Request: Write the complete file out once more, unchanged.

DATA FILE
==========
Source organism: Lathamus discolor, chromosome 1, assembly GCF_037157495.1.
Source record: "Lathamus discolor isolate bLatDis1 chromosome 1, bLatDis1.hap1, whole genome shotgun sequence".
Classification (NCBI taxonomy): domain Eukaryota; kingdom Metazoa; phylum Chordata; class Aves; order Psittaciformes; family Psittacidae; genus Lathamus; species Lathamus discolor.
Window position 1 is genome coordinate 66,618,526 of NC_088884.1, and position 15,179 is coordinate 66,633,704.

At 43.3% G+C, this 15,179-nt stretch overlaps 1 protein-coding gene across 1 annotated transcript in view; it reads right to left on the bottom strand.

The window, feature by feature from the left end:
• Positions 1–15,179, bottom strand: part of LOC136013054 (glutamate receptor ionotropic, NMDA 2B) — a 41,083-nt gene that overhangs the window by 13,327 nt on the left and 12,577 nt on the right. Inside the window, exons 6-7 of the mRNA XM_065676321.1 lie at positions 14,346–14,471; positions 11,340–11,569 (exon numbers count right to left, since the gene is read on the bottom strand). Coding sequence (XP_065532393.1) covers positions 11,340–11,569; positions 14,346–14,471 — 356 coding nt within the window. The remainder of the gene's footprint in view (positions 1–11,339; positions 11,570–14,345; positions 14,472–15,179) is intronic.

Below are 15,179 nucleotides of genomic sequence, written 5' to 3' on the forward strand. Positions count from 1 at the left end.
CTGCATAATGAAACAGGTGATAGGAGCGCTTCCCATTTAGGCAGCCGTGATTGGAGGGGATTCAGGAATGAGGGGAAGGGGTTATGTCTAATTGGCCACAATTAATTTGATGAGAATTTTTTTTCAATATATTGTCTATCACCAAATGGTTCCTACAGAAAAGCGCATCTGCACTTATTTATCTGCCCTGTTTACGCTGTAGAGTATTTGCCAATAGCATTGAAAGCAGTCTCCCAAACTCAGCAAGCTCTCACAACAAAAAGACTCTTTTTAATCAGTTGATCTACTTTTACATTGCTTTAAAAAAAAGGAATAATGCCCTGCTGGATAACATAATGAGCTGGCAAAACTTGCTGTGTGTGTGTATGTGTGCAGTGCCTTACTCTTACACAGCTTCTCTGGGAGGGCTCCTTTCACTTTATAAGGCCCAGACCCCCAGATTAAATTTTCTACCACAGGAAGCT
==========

Source organism: Lathamus discolor, chromosome 1, assembly GCF_037157495.1.
Source record: "Lathamus discolor isolate bLatDis1 chromosome 1, bLatDis1.hap1, whole genome shotgun sequence".
Classification (NCBI taxonomy): domain Eukaryota; kingdom Metazoa; phylum Chordata; class Aves; order Psittaciformes; family Psittacidae; genus Lathamus; species Lathamus discolor.
Window position 1 is genome coordinate 66,618,526 of NC_088884.1, and position 15,179 is coordinate 66,633,704.

At 43.3% G+C, this 15,179-nt stretch overlaps 1 protein-coding gene across 1 annotated transcript in view; it reads right to left on the bottom strand.

The window, feature by feature from the left end:
• Positions 1–15,179, bottom strand: part of LOC136013054 (glutamate receptor ionotropic, NMDA 2B) — a 41,083-nt gene that overhangs the window by 13,327 nt on the left and 12,577 nt on the right. Inside the window, exons 6-7 of the mRNA XM_065676321.1 lie at positions 14,346–14,471; positions 11,340–11,569 (exon numbers count right to left, since the gene is read on the bottom strand). Coding sequence (XP_065532393.1) covers positions 11,340–11,569; positions 14,346–14,471 — 356 coding nt within the window. The remainder of the gene's footprint in view (positions 1–11,339; positions 11,570–14,345; positions 14,472–15,179) is intronic.

Below are 15,179 nucleotides of genomic sequence, written 5' to 3' on the forward strand. Positions count from 1 at the left end.
CTGCATAATGAAACAGGTGATAGGAGCGCTTCCCATTTAGGCAGCCGTGATTGGAGGGGATTCAGGAATGAGGGGAAGGGGTTATGTCTAATTGGCCACAATTAATTTGATGAGAATTTTTTTTCAATATATTGTCTATCACCAAATGGTTCCTACAGAAAAGCGCATCTGCACTTATTTATCTGCCCTGTTTACGCTGTAGAGTATTTGCCAATAGCATTGAAAGCAGTCTCCCAAACTCAGCAAGCTCTCACAACAAAAAGACTCTTTTTAATCAGTTGATCTACTTTTACATTGCTTTAAAAAAAAGGAATAATGCCCTGCTGGATAACATAATGAGCTGGCAAAACTTGCTGTGTGTGTGTATGTGTGCAGTGCCTTACTCTTACACAGCTTCTCTGGGAGGGCTCCTTTCACTTTATAAGGCCCAGACCCCCAGATTAAATTTTCTACCACAGGAAGCT